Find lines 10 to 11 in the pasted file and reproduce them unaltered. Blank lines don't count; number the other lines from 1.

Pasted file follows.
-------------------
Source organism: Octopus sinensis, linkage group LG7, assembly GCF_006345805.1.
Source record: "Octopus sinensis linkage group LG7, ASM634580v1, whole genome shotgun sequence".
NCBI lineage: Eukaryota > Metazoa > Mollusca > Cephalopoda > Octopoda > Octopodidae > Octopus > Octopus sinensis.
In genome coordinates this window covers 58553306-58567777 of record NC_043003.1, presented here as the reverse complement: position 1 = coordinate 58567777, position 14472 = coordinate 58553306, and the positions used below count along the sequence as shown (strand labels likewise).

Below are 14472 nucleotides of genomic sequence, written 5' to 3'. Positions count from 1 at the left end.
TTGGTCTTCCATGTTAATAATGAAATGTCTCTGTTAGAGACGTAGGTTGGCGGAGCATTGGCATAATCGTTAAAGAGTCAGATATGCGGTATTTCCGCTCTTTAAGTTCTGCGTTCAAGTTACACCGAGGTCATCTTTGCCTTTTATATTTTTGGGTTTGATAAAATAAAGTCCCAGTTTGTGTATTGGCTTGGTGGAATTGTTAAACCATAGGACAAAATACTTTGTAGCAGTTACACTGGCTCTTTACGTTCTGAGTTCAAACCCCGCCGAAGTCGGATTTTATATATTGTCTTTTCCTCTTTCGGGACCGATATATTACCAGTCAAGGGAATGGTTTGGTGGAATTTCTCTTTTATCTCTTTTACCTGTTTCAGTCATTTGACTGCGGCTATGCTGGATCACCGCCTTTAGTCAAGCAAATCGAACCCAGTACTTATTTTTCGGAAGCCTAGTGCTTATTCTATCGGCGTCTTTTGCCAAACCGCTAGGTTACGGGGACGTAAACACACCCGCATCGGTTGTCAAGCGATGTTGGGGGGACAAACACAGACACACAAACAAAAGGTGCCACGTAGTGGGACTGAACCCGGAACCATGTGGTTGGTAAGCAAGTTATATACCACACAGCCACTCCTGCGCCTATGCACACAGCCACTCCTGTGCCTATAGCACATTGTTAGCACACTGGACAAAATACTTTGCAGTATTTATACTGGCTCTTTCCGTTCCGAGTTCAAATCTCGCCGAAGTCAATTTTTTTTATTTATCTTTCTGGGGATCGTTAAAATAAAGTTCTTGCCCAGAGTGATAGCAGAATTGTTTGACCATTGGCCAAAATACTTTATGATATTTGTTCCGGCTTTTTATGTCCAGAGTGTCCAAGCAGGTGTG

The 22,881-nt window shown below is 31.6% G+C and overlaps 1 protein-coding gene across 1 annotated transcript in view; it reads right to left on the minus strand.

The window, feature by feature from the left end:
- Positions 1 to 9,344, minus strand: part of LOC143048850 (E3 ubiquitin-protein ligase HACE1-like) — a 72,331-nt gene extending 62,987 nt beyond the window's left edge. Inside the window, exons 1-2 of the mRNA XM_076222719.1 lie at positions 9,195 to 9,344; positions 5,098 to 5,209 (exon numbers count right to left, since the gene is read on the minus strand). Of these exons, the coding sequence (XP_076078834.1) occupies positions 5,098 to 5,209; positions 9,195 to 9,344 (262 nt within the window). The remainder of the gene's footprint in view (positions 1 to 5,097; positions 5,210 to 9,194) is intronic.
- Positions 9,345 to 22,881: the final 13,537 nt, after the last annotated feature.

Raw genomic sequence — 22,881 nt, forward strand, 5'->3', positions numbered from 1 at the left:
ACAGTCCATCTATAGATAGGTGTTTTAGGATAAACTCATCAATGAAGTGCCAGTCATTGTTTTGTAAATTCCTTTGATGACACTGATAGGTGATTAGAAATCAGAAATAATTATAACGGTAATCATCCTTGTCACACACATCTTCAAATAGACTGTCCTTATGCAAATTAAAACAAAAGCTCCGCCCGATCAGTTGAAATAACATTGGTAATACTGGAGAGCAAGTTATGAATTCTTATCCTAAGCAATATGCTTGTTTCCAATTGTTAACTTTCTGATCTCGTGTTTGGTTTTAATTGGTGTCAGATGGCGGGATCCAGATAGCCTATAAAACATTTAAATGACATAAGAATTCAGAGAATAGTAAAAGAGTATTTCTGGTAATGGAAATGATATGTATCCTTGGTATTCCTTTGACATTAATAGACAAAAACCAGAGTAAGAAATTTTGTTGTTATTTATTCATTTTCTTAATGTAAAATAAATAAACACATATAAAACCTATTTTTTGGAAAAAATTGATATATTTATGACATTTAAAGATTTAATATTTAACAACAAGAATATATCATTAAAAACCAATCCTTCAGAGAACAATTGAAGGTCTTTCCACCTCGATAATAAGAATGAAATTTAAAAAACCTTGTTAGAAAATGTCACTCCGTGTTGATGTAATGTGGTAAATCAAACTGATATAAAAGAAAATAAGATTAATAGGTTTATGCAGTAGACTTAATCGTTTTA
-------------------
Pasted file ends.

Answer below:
- Positions 9,345 to 22,881: the final 13,537 nt, after the last annotated feature.

Raw genomic sequence — 22,881 nt, forward strand, 5'->3', positions numbered from 1 at the left: